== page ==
Any given Wednesday, you might find Mike Birbiglia walking down the streets of Denver … or any other comedy-loving city. But it wasn’t stand-up that brought him to Cherry Creek this time (though he did play the Paramount on his last tour) — it was his second feature film, Don’t Think Twice. Birbiglia wore all of the hats on this one: writer, director and co-star. The picture follows a close-knit improv group whose very core is shaken when the prospect of fame lands squarely at the feet of a single member. Yellow Scene contributor Brooke Wylie caught up with him to chat about the hilarious film.
YS: This cast is insane. How did you pull together all of these people?
MB: They’re something, right? Woody Allen said 90 percent of a movie is casting? I don’t think that’s wrong. Chris Gethard and Tami Sagher are people I improvise with at UCB and I’ve known for years. Keegan-Michael Key was this great coup of casting, in the sense that I was just in sort of a Key and Peele wormhole at that moment where my wife and I were just watching it ’round the clock. We thought, “Well, what if he played that part?” Kate Micucci was similar; I was obsessed with Garfunkel and Oates. With Gillian Jacobs, it was Lena Dunham’s idea. She read the script and she said, “This is what Gillian Jacobs is like. This is like a perfect role for her.” It was surprising because she’d never really played a role like that. … It ended up being the most prophetic thing in the process.
YS: This is a picture that lives and dies on chemistry; did the cast have a chance to bond before the cameras started rolling?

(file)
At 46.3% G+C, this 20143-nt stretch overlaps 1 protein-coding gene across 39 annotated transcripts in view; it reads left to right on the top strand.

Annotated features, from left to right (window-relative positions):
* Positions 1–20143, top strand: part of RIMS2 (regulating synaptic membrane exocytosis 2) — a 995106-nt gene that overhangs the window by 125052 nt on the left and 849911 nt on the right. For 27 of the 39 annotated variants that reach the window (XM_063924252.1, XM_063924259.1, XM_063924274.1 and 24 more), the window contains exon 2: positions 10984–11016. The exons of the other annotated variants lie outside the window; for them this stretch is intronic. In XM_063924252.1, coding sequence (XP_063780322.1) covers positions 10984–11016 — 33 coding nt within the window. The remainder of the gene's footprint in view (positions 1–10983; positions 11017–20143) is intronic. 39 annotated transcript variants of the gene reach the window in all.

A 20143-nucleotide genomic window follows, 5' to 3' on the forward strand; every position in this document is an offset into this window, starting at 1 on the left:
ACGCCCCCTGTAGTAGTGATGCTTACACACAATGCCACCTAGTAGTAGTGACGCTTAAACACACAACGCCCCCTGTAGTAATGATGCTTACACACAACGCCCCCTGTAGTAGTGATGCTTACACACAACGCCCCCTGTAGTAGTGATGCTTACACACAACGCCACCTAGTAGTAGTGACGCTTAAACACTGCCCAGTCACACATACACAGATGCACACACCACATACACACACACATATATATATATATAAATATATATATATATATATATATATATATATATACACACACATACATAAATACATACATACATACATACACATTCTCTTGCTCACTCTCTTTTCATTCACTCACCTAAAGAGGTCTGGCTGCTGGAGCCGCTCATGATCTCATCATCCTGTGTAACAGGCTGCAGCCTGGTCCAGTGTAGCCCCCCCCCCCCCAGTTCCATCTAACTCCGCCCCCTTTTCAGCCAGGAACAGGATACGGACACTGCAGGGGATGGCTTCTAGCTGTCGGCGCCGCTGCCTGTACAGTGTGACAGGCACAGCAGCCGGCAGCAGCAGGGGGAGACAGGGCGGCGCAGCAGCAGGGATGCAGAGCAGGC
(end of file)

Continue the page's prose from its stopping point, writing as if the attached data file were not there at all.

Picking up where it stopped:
MB: We did all these improv workshops together with a woman named Liz Allen, who’s a brilliant improv teacher and author. She merged us as a group, really made us congeal. They came to town two or three weeks early and we became like a family. We became best friends. We still are. … Frank Oz, one of my favorite directors of all time, he goes, “the script is done, you just need to get the cast to town. You need to take them bowling.” He was like, “I always take my cast bowling.” We did, I took them bowling. It worked. His whole thing was, if they’re not believably friends, the movie doesn’t work.
YS: How much is Don’t Think Twice informed by your personal experiences?
MB: It’s not an autobiographical story. It’s a very personal story. It reflects a lot of my feelings towards show business over the years. I’m 38 and I’ve been in it, in some capacity, since I was 19… At a certain point, probably eight years ago, I had a sitcom pilot for CBS that didn’t get picked up for air. I was crushed at the time. Then, in retrospect, when I had all this time free, I was able to make my own work. … Now, I’ve made three one-person shows and directed two feature films, all with creative control and able to do it outside the system. In retrospect, I look back at the CBS thing and I go… “I’m so lucky I didn’t get that.”